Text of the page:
• Hong Kong represented by Russell Hong Kong Index
  • Australia represented by Russell Australia Index
Fixed Income
  • Investment grade bonds represented by Barclays U.S. Corporate Investment Grade Index and Barclays Euro-Aggregate: Corporates Index
  • High yield represented by Barclays U.S. High Yield Index and Barclays Global High Yield Index
  • Emerging market debt represented by Barclays EM USD Aggregate Index
  • Commodities represented by Bloomberg Commodities index
  • Oil represented by WTI crude prices
  • Infrastructure represented by S&P Global Listed Infrastructure Index
  • REITs represented by FTSE EPRA/NAREIT Developed Real Estate Index
  • Hedge fund strategies data as observed across third party managers by Russell Investments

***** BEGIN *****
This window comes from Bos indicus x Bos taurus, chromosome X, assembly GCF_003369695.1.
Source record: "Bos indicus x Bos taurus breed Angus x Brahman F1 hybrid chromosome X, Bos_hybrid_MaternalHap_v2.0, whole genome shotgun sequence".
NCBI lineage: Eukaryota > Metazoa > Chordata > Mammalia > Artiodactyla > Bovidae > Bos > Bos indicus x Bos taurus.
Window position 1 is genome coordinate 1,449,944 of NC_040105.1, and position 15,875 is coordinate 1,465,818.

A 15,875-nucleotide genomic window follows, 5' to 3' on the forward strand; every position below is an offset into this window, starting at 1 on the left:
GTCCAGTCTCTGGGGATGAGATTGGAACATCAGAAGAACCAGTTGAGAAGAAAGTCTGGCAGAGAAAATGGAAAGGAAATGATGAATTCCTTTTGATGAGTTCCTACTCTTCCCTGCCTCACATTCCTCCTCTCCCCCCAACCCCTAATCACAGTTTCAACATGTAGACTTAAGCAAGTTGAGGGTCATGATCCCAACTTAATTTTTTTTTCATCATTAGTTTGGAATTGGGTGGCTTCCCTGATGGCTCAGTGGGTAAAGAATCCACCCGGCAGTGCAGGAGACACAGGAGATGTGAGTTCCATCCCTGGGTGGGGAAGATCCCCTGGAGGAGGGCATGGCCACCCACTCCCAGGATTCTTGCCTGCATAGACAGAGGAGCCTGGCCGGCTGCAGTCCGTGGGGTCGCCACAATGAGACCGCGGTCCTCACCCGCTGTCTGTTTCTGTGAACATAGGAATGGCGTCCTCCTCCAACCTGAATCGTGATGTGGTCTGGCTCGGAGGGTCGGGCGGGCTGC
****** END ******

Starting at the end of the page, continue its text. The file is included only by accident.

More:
These views are subject to change at any time based upon market or other conditions and are current as of the date at the top of the page. The information, analysis, and opinions expressed herein are for general information only and are not intended to provide specific advice or recommendations for any individual or entity. Investing involves risk and principal loss is possible. Bond investors should carefully consider risks such as interest rate, credit, default and duration risks. Greater risk, such as increased volatility, limited liquidity, prepayment, non-payment and increased default risk, is inherent in portfolios that invest in high yield ("junk") bonds or mortgage-backed securities, especially mortgage-backed securities with exposure to sub-prime mortgages. Generally, when interest rates rise, prices of fixed income securities fall. Interest rates in the United States are at, or near, historic lows, which may increase exposure to risks associated with rising rates. Investment in non-U.S. and emerging market securities is subject to the risk of currency fluctuations and to economic and political risks associated with such foreign countries. In general, alternative investments involve a high degree of risk, including potential loss of principal; can be highly illiquid and can charge higher fees than other investments. Hedge strategies and private equity investments are not subject to the same regulatory requirements as registered investment products. Hedge strategies often engage in leveraging and other speculative investment practices that may increase the risk of investment loss. Investments in emerging or developing markets involve exposure to economic structures that are generally less diverse and mature, and to political systems which can be expected to have less stability than those of more developed countries. Securities may be less liquid and more volatile than US and longer-established non-US markets. Indexes and/or benchmarks are unmanaged and cannot be invested in directly. Returns represent past performance, are not a guarantee of future performance, and are not indicative of any specific investment. The Russell 1000® Index measures the performance of the large-cap segment of the U.S. equity universe. It is a subset of the Russell 3000® Index and includes approximately 1000 of the largest securities based on a combination of their market cap and current index membership. The Russell 1000 represents approximately 92% of the U.S. market. The Russell Global Index measures the performance of the global equity market based on all investable equity securities. The index includes approximately 10,000 securities in 63 countries and covers 98% of the investable global market. All securities in the Russell Global Index are classified according to size, region, country, and sector, as a result the Index can be segmented into more than 300 distinct benchmarks. The Russell Global Large Cap Index measures the performance of the largest securities in the Russell Global Index, based on market capitalization. The index includes approximately 3,000 securities and covers 86% of the investable global market. Barclays Emerging Market Bonds Index includes fixed-and floating-rate USD-denominated debt from emerging markets in the following regions: Americas, Europe, Middle East Africa, and Asia. For the index, an emerging market is defined as any country that has a long term foreign currency debt sovereign rating of Baa1/BBB+/BBB+ or below, using the middle rating of Moody’s, S&P, and Fitch. Barclays U.S. Aggregate Bond Index is an index, with income reinvested, generally representative of intermediate-term government bonds, investment grade corporate debt securities, and mortgage-backed securities. Forecasting represents predictions of market prices and/or volume patterns utilizing varying analytical data. It is not representative of a projection of the stock market, or of any specific investment. Past performance does not guarantee future performance. This material is not an offer, solicitation or recommendation to purchase any security. Nothing contained in this material is intended to constitute legal, tax, securities or investment advice, nor an opinion regarding the appropriateness of any investment, nor a solicitation of any type. Russell Investments is the owner of the trademarks, service marks and copyrights related to its indexes. Russell Investments is a trade name and registered trademark of Frank Russell Company, a Washington USA corporation, which operates through subsidiaries worldwide and is a subsidiary of London Stock Exchange Group. Copyright © Russell Investments 2015. All rights reserved. This material is proprietary and may not be reproduced, transferred, or distributed in any form without prior written permission from Russell Investments. It is delivered on an “as is” basis without warranty. First Use: September 2015 RFS 15861